Cub staying at Wildlife Care |

Cub staying at Wildlife Care

William Ferchland, Tahoe Daily Tribune

For six months, a black bear cub from North Shore will learn how to be a wild bear at South Shore.

The bear is a 4-month-old, 26-pound orphan cub that was seen frequently wandering the grounds at Northstar-at-Tahoe Ski Resort last week. After wildlife officials deemed the animal a viable candidate for rehabilitation, it was captured, given a physical and sent to Lake Tahoe Wildlife Care.

“We’re going to try to raise the bear with minimal human contact, fatten the bear up through summer and fall,” said Patrick Foy, a California Fish and Game employee. “In the middle of winter we’ll release the bear into a den (for hibernation)”

The cub, which will not be given a name, was slightly confused when he entered his new home but relaxed several hours later.

“He’s doing just great,” said Cheryl Millham, co-owner with her husband Tom at the Tahoe Wildlife Center. “He’s calming down, going around the cage, wondering what’s in there. Right now he’s on a high area taking a nap.”

The wildlife center is the only Northern California bear rehabilitation organization and among a handful in the nation.

Finding a bear worth rehabilitating and the recondition process itself is a delicate process.

The primary question for officials to consider is whether a bear becomes reliant on people for food by cruising into communities searching through Dumpsters and garbage cans. This cub immediately became a nuisance for Northstar, but was not yet rummaging through the resort’s trash..

Ann Bryant, founder of the Bear Preservation League, helped capture the cub Monday night.

“We used very sophisticated equipment,” she said. “Quilts and gloves.”

Northstar security alerted Bryant and her team when the bear was spotted, scampering up a tree around 5 p.m.

Beneath the tree, the team crouched low and offered peanuts. When the cub climbed down and was within reach, Bryant helped grab the back legs and put the bear in a netting device.

With approval from the California Fish and Game, Bryant had the bear spend the night in her Homewood residence, where it weeped in the garage.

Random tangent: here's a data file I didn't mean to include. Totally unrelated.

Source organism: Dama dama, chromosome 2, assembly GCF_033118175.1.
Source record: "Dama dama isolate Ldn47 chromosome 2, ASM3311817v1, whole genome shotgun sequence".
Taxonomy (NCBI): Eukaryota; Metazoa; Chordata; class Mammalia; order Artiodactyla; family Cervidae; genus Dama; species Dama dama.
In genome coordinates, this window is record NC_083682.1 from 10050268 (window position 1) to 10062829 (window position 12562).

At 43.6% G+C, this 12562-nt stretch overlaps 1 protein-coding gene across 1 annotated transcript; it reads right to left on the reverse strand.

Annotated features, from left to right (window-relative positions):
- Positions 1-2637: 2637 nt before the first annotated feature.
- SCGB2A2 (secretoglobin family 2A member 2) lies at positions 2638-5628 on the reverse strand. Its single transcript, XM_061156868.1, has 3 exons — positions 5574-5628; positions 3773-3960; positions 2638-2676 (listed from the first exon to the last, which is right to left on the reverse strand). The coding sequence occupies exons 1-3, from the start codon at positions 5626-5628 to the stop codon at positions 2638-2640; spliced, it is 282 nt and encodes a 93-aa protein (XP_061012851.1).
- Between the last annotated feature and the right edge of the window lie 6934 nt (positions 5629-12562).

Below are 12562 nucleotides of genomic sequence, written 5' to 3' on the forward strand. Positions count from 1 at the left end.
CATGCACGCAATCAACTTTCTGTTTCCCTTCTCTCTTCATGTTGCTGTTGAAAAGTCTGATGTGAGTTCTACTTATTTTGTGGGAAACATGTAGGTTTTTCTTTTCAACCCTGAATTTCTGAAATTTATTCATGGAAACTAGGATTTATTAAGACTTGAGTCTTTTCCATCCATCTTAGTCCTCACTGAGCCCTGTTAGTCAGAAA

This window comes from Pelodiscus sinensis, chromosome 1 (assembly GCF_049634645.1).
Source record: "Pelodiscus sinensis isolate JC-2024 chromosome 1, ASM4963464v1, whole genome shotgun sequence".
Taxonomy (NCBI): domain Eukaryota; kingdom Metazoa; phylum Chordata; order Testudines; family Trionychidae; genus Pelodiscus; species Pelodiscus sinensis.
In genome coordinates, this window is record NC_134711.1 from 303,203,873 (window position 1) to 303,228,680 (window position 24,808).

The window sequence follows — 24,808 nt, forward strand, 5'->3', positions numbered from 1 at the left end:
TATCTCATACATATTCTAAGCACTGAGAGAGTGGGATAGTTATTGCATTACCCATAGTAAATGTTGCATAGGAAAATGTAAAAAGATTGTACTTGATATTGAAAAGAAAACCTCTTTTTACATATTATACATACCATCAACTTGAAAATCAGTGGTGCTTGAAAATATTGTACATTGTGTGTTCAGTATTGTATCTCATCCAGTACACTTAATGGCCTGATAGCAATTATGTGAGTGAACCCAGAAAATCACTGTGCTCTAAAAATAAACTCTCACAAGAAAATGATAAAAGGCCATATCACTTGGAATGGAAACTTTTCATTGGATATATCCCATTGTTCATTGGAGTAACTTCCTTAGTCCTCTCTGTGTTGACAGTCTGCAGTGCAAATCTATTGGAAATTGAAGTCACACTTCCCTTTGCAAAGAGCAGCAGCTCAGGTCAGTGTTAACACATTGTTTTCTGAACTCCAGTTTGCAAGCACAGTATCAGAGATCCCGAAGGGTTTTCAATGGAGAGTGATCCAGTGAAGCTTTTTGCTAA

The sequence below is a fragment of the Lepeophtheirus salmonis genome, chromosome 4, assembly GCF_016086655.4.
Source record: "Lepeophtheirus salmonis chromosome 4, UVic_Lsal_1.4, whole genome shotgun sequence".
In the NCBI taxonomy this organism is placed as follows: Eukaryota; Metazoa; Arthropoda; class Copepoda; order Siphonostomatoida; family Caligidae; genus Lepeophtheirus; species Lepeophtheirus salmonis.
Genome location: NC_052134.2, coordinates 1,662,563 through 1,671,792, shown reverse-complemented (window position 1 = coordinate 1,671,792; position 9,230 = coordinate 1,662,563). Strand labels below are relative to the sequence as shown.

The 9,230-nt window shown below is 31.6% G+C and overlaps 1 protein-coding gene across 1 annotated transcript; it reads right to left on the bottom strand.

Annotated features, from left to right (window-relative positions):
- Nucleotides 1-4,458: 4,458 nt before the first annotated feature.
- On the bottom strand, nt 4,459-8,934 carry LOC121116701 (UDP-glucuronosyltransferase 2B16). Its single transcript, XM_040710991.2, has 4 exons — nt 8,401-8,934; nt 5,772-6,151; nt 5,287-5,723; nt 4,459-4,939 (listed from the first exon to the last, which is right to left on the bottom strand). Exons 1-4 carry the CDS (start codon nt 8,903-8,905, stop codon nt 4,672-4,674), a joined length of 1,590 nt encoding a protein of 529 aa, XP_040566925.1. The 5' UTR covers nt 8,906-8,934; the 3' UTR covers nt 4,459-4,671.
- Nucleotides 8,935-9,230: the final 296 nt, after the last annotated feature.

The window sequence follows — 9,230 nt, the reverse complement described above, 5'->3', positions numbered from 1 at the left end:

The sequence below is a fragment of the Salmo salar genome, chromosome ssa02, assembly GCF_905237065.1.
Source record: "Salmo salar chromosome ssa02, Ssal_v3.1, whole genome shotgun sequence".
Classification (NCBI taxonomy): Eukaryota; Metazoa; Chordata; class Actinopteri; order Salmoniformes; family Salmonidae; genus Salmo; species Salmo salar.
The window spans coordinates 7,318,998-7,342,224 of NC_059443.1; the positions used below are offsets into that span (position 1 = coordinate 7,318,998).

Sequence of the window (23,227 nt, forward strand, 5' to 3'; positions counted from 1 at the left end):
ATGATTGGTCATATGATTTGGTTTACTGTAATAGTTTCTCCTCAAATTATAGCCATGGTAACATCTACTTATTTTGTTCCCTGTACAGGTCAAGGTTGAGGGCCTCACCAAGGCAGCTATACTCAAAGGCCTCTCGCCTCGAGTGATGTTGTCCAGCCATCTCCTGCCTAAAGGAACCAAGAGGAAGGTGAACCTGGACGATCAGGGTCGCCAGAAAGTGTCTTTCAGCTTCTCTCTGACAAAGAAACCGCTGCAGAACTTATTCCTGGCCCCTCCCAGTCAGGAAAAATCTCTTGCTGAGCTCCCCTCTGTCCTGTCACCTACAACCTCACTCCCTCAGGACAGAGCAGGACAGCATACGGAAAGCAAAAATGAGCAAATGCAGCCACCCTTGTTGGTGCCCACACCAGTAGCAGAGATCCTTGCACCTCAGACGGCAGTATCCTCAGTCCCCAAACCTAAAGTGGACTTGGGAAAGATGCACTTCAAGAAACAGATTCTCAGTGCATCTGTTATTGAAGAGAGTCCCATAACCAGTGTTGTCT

“I had to sing lullabies to him to keep him from crying,” Bryant said. “It was a long night, no sleep, but worth it.”

After a physical in the Sacramento Valley on Tuesday, the cub was taken to South Lake Tahoe in the back of Foy’s dark green Jeep Cherokee.

He was welcomed into his new home, a dim, roomy and toy-filled cage Thursday amidst news television cameras and about a dozen onlookers.

For the first five minutes, the cub lapped water.

“He was very, very hot” Millham said.

The baby bear will be starved of human contact but fed with vegetable and fruit matter and venison from deers hit by car. Currently he’s on baby bear formula: multi-milk mixed with baby peaches.

The bear, estimated to be a 4-months-old, weighs 26 pounds but cubs that age could weigh up to 40, Millham said.

“They like water so we’re going to give him a lot of dandelion greens and watercress,” said Millham.

In addition, the bear will have a crash course on how to find food, including grubs in rotten logs and fish in rivers.

Two years ago, the care center received two groups of two bears for rehabilitation. The first batch, one from Yosemite and the other from Trinity National Forest, arrived in June 2000 and were released back into their home wilderness in January 2001.

The Yosemite bear was suited with a tracking device. When wildlife officials viewed the bear munching on food, the skirted away. Just how it should be. The Lake Tahoe Wildlife Center will be seeking raspberry branches in the near future. People who wish to leave some branches for the cub can call the center at (530) 577-2273.

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